"Malays will never vanish from the face of the earth"
Thursday, December 1, 2011
38DD breasts, Bra size and shifting sarong UMNO Women too show off their sex drive Extramarital affairs up risk of broken penis
From repression to fashion statement; from demeaning to determining superiority; from shame to pride, and from sexlessness to a latent sexiness — the veil leaves a confusing trail!
Indeed the veil, which signifies social distancing, trails a fascinating trajectory across cultures, countries and religions and has been rife with varying, often confusing symbolism. Depending on where you live and your social standing, head coverings and veils swing the entire spectrum from being considered a regressive symbol of female segregation and oppression, to symbolising social standing and status. If some communities have used the veil to subjugate women, royalty across cultures has been using head covering as a symbol of status, which lifts them above the commoners.
Then again, whereas most Westerners consider a veil limiting, they have also adopted it as a fashion statement! From Jil Sanders’ veiled beanie and Alexander McQueen’s aviator version of a veil, to simple pieces of black tulle arranged seductively around a hat, veils have managed to create mystique and the standoffish mood that men so love in women. In fact the latest in dressing are “leg veils“ sheer skirts fashioned out of see-through nets and laces.
Moreover, the world believes the veil robs a woman of her identity, but Muslims proudly consider it an announcement of their religious identity. With such contradictions abounding, France’s ban on face covering or veils was naturally open to diametrically opposed interpretations through Western and Eastern perspectives.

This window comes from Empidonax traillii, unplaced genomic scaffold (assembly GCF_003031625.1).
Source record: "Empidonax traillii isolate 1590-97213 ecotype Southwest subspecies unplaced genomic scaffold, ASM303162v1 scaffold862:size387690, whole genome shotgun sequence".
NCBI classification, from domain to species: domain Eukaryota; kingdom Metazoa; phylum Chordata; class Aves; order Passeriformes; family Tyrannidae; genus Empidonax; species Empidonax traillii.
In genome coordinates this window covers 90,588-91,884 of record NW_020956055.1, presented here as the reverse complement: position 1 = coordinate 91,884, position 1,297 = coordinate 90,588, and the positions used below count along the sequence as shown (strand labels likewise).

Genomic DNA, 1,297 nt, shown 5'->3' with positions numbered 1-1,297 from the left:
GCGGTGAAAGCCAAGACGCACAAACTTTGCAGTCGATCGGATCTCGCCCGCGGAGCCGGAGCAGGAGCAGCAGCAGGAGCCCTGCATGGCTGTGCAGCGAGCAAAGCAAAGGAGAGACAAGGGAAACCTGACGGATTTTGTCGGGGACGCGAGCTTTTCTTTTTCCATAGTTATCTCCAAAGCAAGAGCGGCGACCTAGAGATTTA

Across cultures, the veil has been used to save a woman from a man’s lascivious gaze, and yet a veiled woman arouses a man’s curiosity and interest. Glimpses through a veil tantalise men more than an uncovered face or body. Most of the world sees the veil as dehumanising, while those who wear it see it as a symbol of piety and purity.
Many religions demand that the head be covered in places of worship. Some orders of nuns wear a headdress; Mother Mary too is depicted with her head covered. Muslim men wear skullcaps inside mosques. In Hindu temples and in gurdwaras, it is mandatory to cover the head as a mark of respect to God. In North India, women are told that covering the head is a mark of respect towards elders.
Brides and grooms cover their heads for the wedding ceremony. Christian brides also cover their heads with a veil. However in South India, which escaped the devastating attacks North India faced, the veil is almost non-existent, and for a bride to cover her head is sacrilegious.
Veils and head coverings have, of course, been used for practical and social reasons too. In some places, veils protect the face and hair from sand and heat or the extremities of cold. Veils were even used effectively to announce the marital status of women. Snoods (fitted net material worn to gather hair neatly) were worn by unmarried women in Middle Ages in Scotland and parts of England.
Today, some footballers wear snoods to keep long hair in check. In hotels, chefs and kitchen staff are expected to wear head coverings for hygiene factors.
From repression to fashion statement; from demeaning to determining superiority; from shame to pride the veil does leave a confusing trail. The only thing that makes perfect sense is that the donning or discarding of the veil should be completely the woman’s prerogative, with nobody dictating to her what she should, or should not wear.